Louisiana’s annual report cards for public schools unfairly penalizes small rural school districts, St. Helena Parish School District Superintendent Kelli Joseph said Monday.
The district, which is regularly among the lowest-scoring statewide, issued a 16-page report on Sunday in which Joseph and a researcher spelled out their concerns.
The report says changes in state-issued school performance scores — which determine the grades — “have systematically undervalued the commendable overall progress of students in small, rural, mostly minority school districts.
“These metrics have also created insurmountable disincentives for teachers in these districts who teach many of the neediest students,” according to the review.
The study said the annual reports are “irrelevant” to districts like St. Helena because of limits in identifying students making progress and the failure to allow comparisons with large, affluent school districts.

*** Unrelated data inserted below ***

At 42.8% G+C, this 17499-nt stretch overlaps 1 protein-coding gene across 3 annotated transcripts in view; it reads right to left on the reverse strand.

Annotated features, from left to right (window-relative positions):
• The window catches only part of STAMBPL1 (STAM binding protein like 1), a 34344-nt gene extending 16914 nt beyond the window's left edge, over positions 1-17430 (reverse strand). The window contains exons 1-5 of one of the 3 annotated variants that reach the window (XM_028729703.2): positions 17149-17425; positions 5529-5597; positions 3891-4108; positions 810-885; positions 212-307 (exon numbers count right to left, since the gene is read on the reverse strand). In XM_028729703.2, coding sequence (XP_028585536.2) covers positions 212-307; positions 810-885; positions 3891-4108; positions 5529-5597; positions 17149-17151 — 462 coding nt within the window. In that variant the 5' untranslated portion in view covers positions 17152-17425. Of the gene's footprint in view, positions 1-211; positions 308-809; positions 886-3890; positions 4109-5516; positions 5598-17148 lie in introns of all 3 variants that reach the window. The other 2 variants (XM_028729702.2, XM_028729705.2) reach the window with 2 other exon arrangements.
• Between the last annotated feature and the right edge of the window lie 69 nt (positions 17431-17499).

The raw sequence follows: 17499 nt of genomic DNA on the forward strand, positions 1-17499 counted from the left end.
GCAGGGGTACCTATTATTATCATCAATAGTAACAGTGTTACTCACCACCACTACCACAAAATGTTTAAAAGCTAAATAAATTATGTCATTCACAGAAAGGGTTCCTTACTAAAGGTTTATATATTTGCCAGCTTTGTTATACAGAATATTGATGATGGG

It also says there is widespread evidence that test results are heavily influenced by the percentage of students who are poor, minority and highly mobile.
“Nationally, schools placed on “academic watch” for unsatisfactory performance are, on average, 95.1 percent poor and 90 percent minority,” according to the review.
The St. Helena Parish school system is among the smallest in the state with about 1,100 students.
One school serves students from pre-kindergarten through sixth grade and the other for grades 7-12.
Before the system was reconfigured the middle school was taken over by the state in 2010 because of academic problems.
It is back under district control.
About 27 percent of parish residents live below the poverty line.
Roughly 10 percent have a college degree, which is half the state average.
The district has long been plagued by problems attracting teachers, in part because of its rural location.
State-issued report cards mostly reflect how students fare on key tests.
The St. Helena school system got a D last year, with 54.9 points of a possible 150.
“It is not just small rural districts like St. Helena,” Joseph said Monday. “It is also small schools in larger school districts that have the same issues.”
State Superintendent of Education John White said Sunday he had not read the report.